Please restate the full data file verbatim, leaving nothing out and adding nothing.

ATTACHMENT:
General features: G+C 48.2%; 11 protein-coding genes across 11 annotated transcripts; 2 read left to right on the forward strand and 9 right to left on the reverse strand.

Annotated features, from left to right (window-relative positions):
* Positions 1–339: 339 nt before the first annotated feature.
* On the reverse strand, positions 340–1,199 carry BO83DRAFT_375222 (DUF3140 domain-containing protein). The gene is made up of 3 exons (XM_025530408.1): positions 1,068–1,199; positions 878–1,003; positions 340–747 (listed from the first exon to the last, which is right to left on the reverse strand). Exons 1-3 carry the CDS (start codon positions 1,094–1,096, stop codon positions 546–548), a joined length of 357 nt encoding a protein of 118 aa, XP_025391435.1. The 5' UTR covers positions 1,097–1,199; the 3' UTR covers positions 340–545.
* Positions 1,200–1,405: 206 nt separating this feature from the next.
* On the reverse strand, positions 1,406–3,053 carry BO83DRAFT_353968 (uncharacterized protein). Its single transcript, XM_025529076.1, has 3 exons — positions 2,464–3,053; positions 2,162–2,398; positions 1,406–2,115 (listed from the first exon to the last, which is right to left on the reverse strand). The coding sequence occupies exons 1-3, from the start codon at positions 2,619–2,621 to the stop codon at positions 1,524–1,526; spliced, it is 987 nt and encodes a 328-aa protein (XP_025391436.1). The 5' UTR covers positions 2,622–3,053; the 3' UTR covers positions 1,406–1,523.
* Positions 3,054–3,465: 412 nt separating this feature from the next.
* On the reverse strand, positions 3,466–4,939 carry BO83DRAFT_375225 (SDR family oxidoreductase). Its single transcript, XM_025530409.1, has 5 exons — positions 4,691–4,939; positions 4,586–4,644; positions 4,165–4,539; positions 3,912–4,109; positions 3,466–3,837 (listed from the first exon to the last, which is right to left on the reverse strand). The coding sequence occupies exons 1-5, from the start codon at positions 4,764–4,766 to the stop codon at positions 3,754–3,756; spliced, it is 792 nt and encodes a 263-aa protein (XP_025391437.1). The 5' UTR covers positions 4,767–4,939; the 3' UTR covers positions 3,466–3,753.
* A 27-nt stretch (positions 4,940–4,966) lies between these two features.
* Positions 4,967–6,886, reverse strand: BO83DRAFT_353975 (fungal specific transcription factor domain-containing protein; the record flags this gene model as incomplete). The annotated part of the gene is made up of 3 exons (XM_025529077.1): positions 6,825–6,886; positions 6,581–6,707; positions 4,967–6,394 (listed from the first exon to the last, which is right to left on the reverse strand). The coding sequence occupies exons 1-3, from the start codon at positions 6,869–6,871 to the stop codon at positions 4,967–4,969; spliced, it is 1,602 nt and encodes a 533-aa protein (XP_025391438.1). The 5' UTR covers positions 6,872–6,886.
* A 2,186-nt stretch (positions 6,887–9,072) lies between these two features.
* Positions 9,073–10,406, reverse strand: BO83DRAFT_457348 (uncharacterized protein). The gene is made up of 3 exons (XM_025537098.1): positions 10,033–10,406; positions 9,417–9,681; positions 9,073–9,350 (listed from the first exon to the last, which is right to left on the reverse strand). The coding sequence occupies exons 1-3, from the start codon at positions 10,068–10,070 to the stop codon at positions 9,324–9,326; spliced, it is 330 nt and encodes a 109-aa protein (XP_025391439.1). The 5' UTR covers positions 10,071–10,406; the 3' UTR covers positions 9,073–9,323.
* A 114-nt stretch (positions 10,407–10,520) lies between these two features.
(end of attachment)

General features: G+C 48.2%; 11 protein-coding genes across 11 annotated transcripts; 2 read left to right on the forward strand and 9 right to left on the reverse strand.

Annotated features, from left to right (window-relative positions):
* Positions 1–339: 339 nt before the first annotated feature.
* On the reverse strand, positions 340–1,199 carry BO83DRAFT_375222 (DUF3140 domain-containing protein). The gene is made up of 3 exons (XM_025530408.1): positions 1,068–1,199; positions 878–1,003; positions 340–747 (listed from the first exon to the last, which is right to left on the reverse strand). Exons 1-3 carry the CDS (start codon positions 1,094–1,096, stop codon positions 546–548), a joined length of 357 nt encoding a protein of 118 aa, XP_025391435.1. The 5' UTR covers positions 1,097–1,199; the 3' UTR covers positions 340–545.
* Positions 1,200–1,405: 206 nt separating this feature from the next.
* On the reverse strand, positions 1,406–3,053 carry BO83DRAFT_353968 (uncharacterized protein). Its single transcript, XM_025529076.1, has 3 exons — positions 2,464–3,053; positions 2,162–2,398; positions 1,406–2,115 (listed from the first exon to the last, which is right to left on the reverse strand). The coding sequence occupies exons 1-3, from the start codon at positions 2,619–2,621 to the stop codon at positions 1,524–1,526; spliced, it is 987 nt and encodes a 328-aa protein (XP_025391436.1). The 5' UTR covers positions 2,622–3,053; the 3' UTR covers positions 1,406–1,523.
* Positions 3,054–3,465: 412 nt separating this feature from the next.
* On the reverse strand, positions 3,466–4,939 carry BO83DRAFT_375225 (SDR family oxidoreductase). Its single transcript, XM_025530409.1, has 5 exons — positions 4,691–4,939; positions 4,586–4,644; positions 4,165–4,539; positions 3,912–4,109; positions 3,466–3,837 (listed from the first exon to the last, which is right to left on the reverse strand). The coding sequence occupies exons 1-5, from the start codon at positions 4,764–4,766 to the stop codon at positions 3,754–3,756; spliced, it is 792 nt and encodes a 263-aa protein (XP_025391437.1). The 5' UTR covers positions 4,767–4,939; the 3' UTR covers positions 3,466–3,753.
* A 27-nt stretch (positions 4,940–4,966) lies between these two features.
* Positions 4,967–6,886, reverse strand: BO83DRAFT_353975 (fungal specific transcription factor domain-containing protein; the record flags this gene model as incomplete). The annotated part of the gene is made up of 3 exons (XM_025529077.1): positions 6,825–6,886; positions 6,581–6,707; positions 4,967–6,394 (listed from the first exon to the last, which is right to left on the reverse strand). The coding sequence occupies exons 1-3, from the start codon at positions 6,869–6,871 to the stop codon at positions 4,967–4,969; spliced, it is 1,602 nt and encodes a 533-aa protein (XP_025391438.1). The 5' UTR covers positions 6,872–6,886.
* A 2,186-nt stretch (positions 6,887–9,072) lies between these two features.
* Positions 9,073–10,406, reverse strand: BO83DRAFT_457348 (uncharacterized protein). The gene is made up of 3 exons (XM_025537098.1): positions 10,033–10,406; positions 9,417–9,681; positions 9,073–9,350 (listed from the first exon to the last, which is right to left on the reverse strand). The coding sequence occupies exons 1-3, from the start codon at positions 10,068–10,070 to the stop codon at positions 9,324–9,326; spliced, it is 330 nt and encodes a 109-aa protein (XP_025391439.1). The 5' UTR covers positions 10,071–10,406; the 3' UTR covers positions 9,073–9,323.
* A 114-nt stretch (positions 10,407–10,520) lies between these two features.